Over 50 adoptions took place on February 22 on the Tate Student Center Lawn. These adoptions were not of living creatures, but instead the re-homing of discarded objects at Athens Home for Discarded Objects.

“I can’t really say there’s much of a process so much as something here is going to speak to me,” said Corey Klawunder, a University of Georgia student.

The dozens of objects, most in a state of considerable disrepair, were gathered just over a week prior to the event during a collaborative river cleanup.

Kira Hegeman, an artist in residence with the Office of Sustainability, said that WatershedUGA did a river clean up earlier in February at Tanyard Creek and the student club Bag the Bag did a clean up at Barnett Shoals.

Later, WatershedUGA asked her to create a work of art with the intention of creating an emotional link between passersby and objects and provoking more thought regarding waste.

“I think one of the problems with waste and recycling is ‘out of sight, out of mind,’” Hegeman said. “Once it’s gone you don’t think about what happens to it, you don’t think about the life cycle, what it could be turned into, where it came from.”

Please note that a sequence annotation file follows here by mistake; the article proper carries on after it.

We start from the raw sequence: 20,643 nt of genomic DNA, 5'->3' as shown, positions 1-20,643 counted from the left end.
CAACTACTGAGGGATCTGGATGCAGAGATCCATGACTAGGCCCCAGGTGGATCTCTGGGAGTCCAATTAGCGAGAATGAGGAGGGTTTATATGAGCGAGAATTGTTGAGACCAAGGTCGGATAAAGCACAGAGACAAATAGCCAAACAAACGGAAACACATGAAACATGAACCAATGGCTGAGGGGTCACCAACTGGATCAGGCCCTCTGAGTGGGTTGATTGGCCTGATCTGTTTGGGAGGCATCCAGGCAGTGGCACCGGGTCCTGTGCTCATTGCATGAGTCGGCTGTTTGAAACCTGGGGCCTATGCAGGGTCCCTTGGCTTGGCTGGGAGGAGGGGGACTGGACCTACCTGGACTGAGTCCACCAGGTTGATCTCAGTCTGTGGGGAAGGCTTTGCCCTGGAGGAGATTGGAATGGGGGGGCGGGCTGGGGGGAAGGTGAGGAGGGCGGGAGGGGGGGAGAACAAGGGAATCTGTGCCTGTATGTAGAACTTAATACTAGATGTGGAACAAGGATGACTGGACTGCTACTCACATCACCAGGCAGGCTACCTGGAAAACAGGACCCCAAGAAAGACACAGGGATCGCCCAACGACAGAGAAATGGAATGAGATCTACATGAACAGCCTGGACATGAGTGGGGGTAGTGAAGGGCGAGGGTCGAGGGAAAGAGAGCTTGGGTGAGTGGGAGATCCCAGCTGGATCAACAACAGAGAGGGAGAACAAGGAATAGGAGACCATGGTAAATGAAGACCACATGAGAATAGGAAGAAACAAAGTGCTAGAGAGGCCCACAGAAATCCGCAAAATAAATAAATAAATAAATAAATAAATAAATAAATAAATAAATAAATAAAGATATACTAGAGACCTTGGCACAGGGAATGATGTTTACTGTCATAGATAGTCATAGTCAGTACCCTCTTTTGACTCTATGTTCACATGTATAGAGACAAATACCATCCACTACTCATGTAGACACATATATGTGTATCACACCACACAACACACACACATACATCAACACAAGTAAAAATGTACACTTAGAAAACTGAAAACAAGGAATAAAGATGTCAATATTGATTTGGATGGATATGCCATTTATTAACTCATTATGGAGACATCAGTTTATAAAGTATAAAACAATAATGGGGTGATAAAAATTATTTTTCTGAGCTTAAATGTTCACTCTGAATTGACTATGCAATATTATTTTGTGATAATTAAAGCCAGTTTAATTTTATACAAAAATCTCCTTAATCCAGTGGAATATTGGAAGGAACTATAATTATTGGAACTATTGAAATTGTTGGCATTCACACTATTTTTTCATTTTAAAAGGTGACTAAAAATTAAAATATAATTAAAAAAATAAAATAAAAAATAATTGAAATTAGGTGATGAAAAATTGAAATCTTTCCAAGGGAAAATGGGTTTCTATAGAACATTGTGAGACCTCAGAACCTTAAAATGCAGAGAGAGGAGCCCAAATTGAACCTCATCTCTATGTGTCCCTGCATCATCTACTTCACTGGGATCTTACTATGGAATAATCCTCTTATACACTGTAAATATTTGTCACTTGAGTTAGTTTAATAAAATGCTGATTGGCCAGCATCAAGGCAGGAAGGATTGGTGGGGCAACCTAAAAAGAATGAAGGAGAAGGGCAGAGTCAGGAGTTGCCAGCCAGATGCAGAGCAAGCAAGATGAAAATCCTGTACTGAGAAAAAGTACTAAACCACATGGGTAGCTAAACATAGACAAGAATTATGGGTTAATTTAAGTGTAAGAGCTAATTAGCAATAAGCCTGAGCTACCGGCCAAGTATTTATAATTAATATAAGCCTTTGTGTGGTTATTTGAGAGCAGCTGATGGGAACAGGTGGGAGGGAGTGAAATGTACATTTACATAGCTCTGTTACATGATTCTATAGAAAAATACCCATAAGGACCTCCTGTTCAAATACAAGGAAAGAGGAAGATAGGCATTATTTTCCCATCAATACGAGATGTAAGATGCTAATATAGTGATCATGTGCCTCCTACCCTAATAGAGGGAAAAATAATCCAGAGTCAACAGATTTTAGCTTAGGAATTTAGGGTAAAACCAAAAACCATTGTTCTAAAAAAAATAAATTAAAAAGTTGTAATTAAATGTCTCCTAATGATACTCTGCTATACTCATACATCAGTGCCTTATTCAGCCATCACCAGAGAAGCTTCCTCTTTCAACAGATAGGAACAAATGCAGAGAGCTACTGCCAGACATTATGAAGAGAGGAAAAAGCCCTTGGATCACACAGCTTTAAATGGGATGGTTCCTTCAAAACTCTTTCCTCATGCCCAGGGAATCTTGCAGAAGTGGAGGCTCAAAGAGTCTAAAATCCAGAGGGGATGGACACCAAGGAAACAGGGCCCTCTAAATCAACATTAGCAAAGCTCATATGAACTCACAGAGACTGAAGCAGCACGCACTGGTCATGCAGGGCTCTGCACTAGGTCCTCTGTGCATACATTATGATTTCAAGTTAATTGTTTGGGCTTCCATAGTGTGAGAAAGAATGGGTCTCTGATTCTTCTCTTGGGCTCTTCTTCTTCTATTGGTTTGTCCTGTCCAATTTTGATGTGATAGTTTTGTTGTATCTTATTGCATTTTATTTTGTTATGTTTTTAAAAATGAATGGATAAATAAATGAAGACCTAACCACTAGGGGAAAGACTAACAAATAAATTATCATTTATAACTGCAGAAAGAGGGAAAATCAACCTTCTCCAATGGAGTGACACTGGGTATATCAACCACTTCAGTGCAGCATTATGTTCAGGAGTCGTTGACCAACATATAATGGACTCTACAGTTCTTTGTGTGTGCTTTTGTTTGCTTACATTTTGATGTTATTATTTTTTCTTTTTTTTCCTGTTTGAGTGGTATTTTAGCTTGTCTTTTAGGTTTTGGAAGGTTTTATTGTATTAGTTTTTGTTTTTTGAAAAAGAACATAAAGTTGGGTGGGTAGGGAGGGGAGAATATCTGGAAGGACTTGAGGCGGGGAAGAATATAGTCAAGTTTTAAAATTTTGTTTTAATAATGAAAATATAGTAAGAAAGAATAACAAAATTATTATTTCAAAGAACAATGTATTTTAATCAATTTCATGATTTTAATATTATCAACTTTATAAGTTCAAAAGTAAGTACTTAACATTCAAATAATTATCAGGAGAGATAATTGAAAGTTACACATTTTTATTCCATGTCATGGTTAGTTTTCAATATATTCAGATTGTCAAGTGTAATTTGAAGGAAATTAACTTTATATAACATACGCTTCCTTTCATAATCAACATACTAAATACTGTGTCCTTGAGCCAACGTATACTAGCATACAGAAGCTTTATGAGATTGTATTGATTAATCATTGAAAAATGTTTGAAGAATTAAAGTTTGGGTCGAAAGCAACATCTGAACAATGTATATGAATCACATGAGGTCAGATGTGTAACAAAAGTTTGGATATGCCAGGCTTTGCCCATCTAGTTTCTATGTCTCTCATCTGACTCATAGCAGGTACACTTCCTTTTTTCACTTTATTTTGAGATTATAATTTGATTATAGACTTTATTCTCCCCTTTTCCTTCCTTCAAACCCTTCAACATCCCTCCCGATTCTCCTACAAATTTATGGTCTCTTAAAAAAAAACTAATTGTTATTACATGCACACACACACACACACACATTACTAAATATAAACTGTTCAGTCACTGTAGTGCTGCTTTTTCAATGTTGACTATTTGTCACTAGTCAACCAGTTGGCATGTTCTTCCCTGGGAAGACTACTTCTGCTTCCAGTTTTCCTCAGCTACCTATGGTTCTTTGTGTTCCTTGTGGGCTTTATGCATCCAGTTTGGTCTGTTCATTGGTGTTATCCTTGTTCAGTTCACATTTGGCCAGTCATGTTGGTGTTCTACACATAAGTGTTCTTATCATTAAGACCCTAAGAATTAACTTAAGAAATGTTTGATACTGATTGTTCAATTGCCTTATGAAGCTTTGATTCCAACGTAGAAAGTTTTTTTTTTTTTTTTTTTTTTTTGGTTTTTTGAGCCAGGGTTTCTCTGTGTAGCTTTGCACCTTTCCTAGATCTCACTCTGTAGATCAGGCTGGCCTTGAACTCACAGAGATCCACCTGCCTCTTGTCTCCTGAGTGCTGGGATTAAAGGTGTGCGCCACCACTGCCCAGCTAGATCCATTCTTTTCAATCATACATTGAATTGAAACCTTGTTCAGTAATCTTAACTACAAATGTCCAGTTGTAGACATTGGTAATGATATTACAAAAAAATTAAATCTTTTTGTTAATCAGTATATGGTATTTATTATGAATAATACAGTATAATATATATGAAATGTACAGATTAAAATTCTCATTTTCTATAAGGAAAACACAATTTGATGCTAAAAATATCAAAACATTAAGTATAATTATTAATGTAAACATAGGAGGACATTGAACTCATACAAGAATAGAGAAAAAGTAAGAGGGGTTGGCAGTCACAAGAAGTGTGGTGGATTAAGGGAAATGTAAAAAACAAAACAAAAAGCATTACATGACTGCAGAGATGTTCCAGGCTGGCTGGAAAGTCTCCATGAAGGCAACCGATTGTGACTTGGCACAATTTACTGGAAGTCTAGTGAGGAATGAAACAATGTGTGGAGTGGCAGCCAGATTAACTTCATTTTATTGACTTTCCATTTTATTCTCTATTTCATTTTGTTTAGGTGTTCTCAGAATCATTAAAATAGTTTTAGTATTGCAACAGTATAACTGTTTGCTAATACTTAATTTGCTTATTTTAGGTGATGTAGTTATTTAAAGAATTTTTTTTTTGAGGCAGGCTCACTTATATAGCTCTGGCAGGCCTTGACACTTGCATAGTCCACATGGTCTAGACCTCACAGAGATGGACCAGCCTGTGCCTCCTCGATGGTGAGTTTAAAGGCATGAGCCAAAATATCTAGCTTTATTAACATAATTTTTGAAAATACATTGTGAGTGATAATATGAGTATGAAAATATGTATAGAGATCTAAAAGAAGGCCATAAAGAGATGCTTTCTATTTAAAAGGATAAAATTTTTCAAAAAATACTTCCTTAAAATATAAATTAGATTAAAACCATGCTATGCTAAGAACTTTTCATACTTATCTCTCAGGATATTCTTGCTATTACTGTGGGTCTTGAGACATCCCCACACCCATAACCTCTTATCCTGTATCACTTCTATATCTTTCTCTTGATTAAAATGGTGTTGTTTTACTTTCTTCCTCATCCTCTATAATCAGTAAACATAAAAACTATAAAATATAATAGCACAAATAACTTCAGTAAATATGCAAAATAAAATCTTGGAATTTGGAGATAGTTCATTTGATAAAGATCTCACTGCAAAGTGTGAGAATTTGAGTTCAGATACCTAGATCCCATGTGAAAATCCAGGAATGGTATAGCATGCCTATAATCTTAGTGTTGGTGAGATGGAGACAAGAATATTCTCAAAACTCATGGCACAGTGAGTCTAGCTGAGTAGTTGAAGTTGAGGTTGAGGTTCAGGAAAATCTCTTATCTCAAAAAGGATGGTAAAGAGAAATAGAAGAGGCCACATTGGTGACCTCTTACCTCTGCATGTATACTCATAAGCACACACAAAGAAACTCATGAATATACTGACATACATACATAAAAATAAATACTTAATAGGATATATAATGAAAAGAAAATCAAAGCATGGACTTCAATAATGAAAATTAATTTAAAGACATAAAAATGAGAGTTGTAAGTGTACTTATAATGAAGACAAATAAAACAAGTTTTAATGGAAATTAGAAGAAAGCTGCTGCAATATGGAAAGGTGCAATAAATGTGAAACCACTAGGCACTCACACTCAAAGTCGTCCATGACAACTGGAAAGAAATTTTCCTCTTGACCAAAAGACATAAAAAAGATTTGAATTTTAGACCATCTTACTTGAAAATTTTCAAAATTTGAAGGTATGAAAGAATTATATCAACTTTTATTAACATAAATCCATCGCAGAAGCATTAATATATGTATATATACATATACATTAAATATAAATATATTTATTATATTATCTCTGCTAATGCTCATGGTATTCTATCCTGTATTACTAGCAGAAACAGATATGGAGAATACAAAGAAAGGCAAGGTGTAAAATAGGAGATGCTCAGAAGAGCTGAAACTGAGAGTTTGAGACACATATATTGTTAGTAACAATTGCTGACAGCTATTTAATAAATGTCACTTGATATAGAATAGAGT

All the objects, once adopted and given a story, were given an adoption number and placed on a bookshelf at the event to show that they had been not only been reclaimed but given significance by a person, including a name, a history and a future.

“Stories help us connect to things, right?” Hegeman said. “The more people imagine different situations and stories, the more they might imagine new possibilities.”

Jason Perry, a sustainability specialist with the Office of Sustainability, helped set up the art exhibit and provided general support. Although he was not directly involved with the planning of the demonstration, he was impressed with the creativity of students involved.

“I knew this was happening… I had no idea this is what it was going to be looking like,” Perry said.

After thoroughly examining the many objects in front of him and gravitating towards several, Klawunder finally settled on a crumbling stone pedestal that he said “had an ego.”

When asked to devise a story for the object before officially adopting it, Klawunder quickly created its lore and scribbled down the story onto the adoption certificate.

“Obviously, this sat at the apex of Tanyard Creek and held a bust of Jere Morehead himself, lost to the ages long ago, well before he was even born,” Klawunder said.